Teachable moments about climate change (Science Daily)

Date: October 14, 2014

Source: Springer Science+Business Media

Summary: Mapping first-hand experience of extreme weather conditions helps to target climate education efforts. First-hand experience of extreme weather often makes people change their minds about the realities of climate change. That’s because people are simply more aware of an extreme weather event the closer they are to its core, and the more intense the incidence is.


First-hand experience of extreme weather often makes people change their minds about the realities of climate change. That’s because people are simply more aware of an extreme weather event the closer they are to its core, and the more intense the incidence is. So says Peter Howe of Utah State University in the US, who led a study in Springer’s journal Climatic Change Letters about people’s ability to accurately recall living through extreme weather events. It also focused on how people’s proximity to such events — the so-called “shadow of experience” — aids their awareness of climatic episodes.

Howe’s team mapped data on people’s extreme weather perceptions from a national survey of 1,008 US adults conducted by the Yale Project on Climate Change Communication and George Mason Center for Climate Change Communication. The data were then overlaid on other maps of actual recorded events such as droughts, hurricanes and tornadoes.

They found that the public tends to accurately recall and report on extreme weather conditions. This is particularly true for hurricanes and tornadoes that cause large-scale destruction and personal suffering as well as events that attract media coverage. Drought, on the other hand, is much more difficult to perceive because it happens slowly over a longer period of time. It also generally affects a larger area of land. Actually, most people only believe that they have experienced a drought after 25 weeks of persistently dry conditions.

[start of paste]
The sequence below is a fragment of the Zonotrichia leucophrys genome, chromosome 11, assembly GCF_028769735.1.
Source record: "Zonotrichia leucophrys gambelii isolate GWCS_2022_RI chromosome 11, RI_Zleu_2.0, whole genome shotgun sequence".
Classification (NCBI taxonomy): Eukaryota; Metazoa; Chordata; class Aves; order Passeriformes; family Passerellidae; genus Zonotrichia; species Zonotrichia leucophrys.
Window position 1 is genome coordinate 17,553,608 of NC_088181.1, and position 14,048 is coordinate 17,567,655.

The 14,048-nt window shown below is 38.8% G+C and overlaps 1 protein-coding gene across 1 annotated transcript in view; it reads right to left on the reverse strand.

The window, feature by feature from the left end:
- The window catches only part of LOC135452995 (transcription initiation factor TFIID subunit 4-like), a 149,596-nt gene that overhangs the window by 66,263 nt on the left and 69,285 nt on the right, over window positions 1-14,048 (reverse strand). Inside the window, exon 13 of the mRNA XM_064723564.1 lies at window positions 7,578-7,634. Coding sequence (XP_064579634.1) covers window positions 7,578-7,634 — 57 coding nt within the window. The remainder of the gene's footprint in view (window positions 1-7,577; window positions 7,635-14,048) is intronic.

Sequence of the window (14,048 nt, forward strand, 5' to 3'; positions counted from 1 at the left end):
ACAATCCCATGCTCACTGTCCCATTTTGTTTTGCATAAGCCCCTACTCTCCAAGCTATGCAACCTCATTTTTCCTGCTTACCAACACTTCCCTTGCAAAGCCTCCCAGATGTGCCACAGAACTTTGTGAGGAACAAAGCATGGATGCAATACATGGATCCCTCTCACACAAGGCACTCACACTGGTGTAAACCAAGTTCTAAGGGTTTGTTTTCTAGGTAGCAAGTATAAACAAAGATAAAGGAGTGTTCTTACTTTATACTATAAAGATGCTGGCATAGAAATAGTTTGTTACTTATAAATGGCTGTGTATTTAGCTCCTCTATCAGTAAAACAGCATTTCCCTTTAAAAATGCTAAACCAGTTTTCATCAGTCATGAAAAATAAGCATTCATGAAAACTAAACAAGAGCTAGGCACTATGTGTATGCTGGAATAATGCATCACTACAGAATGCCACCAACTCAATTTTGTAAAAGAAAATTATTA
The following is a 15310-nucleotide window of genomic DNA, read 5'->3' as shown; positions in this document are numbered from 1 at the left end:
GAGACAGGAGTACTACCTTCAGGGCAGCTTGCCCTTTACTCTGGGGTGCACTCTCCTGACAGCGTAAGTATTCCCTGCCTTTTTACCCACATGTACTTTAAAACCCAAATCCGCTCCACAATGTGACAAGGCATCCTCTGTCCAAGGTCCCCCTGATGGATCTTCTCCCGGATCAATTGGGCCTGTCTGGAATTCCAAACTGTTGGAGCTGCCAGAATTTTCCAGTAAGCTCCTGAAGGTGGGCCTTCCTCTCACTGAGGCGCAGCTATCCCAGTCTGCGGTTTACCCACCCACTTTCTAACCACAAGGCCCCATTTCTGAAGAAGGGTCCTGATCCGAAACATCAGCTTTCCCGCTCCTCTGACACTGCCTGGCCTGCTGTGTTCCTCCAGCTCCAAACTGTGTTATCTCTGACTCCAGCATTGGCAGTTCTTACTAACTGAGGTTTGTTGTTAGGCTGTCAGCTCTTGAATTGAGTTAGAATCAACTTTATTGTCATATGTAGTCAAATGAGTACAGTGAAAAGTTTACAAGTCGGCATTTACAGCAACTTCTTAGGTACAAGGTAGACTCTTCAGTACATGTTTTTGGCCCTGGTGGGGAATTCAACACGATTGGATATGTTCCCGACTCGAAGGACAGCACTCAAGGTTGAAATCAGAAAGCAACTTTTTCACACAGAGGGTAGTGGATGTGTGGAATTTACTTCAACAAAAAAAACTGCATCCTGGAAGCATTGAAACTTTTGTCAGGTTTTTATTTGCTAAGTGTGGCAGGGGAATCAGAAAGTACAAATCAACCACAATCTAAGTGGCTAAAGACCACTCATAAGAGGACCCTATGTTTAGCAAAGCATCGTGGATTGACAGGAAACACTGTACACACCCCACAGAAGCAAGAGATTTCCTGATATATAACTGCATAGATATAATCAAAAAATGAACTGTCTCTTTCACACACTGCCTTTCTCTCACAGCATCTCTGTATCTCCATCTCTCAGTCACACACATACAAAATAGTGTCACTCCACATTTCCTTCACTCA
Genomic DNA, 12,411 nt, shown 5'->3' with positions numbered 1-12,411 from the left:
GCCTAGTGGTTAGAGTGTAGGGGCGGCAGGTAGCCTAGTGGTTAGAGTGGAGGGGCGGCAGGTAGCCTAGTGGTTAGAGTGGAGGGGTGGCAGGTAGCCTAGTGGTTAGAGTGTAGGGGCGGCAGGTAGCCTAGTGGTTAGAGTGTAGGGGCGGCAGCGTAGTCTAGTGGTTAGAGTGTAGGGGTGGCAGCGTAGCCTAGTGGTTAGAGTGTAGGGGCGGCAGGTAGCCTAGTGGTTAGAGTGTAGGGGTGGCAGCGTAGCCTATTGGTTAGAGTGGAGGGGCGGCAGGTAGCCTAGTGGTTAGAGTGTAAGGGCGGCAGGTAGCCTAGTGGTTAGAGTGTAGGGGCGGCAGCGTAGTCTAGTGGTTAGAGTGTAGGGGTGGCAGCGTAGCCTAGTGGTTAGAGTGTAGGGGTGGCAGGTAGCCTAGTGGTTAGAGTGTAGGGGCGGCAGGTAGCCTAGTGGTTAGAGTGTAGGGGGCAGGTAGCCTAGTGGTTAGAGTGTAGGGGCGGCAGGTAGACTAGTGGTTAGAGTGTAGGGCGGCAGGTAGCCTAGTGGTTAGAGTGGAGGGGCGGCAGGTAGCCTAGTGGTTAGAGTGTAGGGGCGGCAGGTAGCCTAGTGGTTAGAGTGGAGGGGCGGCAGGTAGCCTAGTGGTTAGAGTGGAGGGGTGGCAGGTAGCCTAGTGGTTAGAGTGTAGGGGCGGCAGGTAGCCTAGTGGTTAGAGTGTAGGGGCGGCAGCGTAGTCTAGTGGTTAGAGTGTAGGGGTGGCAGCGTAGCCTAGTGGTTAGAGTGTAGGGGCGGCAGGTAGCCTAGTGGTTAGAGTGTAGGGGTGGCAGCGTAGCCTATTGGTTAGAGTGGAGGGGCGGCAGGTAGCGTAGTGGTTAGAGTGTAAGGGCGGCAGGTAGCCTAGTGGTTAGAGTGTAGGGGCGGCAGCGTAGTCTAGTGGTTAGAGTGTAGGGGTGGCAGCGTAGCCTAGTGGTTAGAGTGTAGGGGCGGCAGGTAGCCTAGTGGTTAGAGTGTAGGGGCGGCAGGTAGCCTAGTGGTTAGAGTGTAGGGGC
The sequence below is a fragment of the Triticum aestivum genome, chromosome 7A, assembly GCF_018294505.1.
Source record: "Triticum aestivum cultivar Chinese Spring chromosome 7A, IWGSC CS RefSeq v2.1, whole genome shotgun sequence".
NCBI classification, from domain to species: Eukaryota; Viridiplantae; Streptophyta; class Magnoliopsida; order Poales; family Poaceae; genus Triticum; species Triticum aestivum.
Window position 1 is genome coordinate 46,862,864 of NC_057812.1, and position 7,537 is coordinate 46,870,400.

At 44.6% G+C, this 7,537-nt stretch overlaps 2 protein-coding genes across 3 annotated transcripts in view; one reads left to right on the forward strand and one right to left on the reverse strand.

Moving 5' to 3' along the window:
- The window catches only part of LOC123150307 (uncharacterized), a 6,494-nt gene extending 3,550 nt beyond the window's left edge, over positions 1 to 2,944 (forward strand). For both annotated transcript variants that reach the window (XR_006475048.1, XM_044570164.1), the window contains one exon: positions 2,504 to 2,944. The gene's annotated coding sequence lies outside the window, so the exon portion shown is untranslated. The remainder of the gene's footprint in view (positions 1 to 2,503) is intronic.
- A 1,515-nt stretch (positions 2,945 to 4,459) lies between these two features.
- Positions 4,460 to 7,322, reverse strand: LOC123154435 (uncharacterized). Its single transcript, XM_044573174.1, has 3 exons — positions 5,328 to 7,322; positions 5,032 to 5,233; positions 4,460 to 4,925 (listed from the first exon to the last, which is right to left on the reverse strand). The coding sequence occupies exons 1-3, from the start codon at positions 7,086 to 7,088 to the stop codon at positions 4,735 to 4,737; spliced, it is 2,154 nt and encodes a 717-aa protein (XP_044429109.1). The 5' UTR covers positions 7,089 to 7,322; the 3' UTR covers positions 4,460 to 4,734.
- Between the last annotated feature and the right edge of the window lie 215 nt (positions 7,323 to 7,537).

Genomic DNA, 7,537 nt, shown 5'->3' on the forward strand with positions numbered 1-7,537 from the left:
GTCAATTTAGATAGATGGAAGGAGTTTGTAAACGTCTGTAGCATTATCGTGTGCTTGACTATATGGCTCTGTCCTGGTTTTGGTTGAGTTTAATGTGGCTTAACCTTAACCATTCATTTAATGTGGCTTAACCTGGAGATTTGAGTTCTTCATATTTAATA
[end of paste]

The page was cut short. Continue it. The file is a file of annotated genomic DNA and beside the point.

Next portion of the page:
The closer people were to a weather event, the more intense and destructive it was and the longer it lasted, the better are the chances that people will note it. Howe says the proximity effect may be explained by an increased likelihood of personally suffering harm or property damage as one approaches the site of the event, as well as environmental cues (such as dark clouds or high winds) and social cues (such as tornado sirens or warnings).

“The shadow of experience — or the area within which people are more likely to report that they have experienced extreme events — increases as the magnitude of an event increases,” explains Howe. “Indirect damage through disruption of services, utilities, businesses, social networks, and local economies are one likely cause for the tendency of people to report personally experiencing events even if they live many kilometers away and did not suffer direct personal damage.”

Howe and his team believe that maps showing the shadows of experience of extreme weather could be used to focus disaster preparedness and climate education efforts after an event. They advise weathercasters to provide more climate change context when extreme weather events happen, and to educate their viewers about the climatic reasons behind them. In the case of droughts, the public should be helped to recognize the phenomenon as it is happening and to take specific steps to deal with it.


Journal Reference:

  1. Peter D. Howe, Hilary Boudet, Anthony Leiserowitz, Edward W. Maibach. Mapping the shadow of experience of extreme weather events. Climatic Change, 2014; DOI: 10.1007/s10584-014-1253-6
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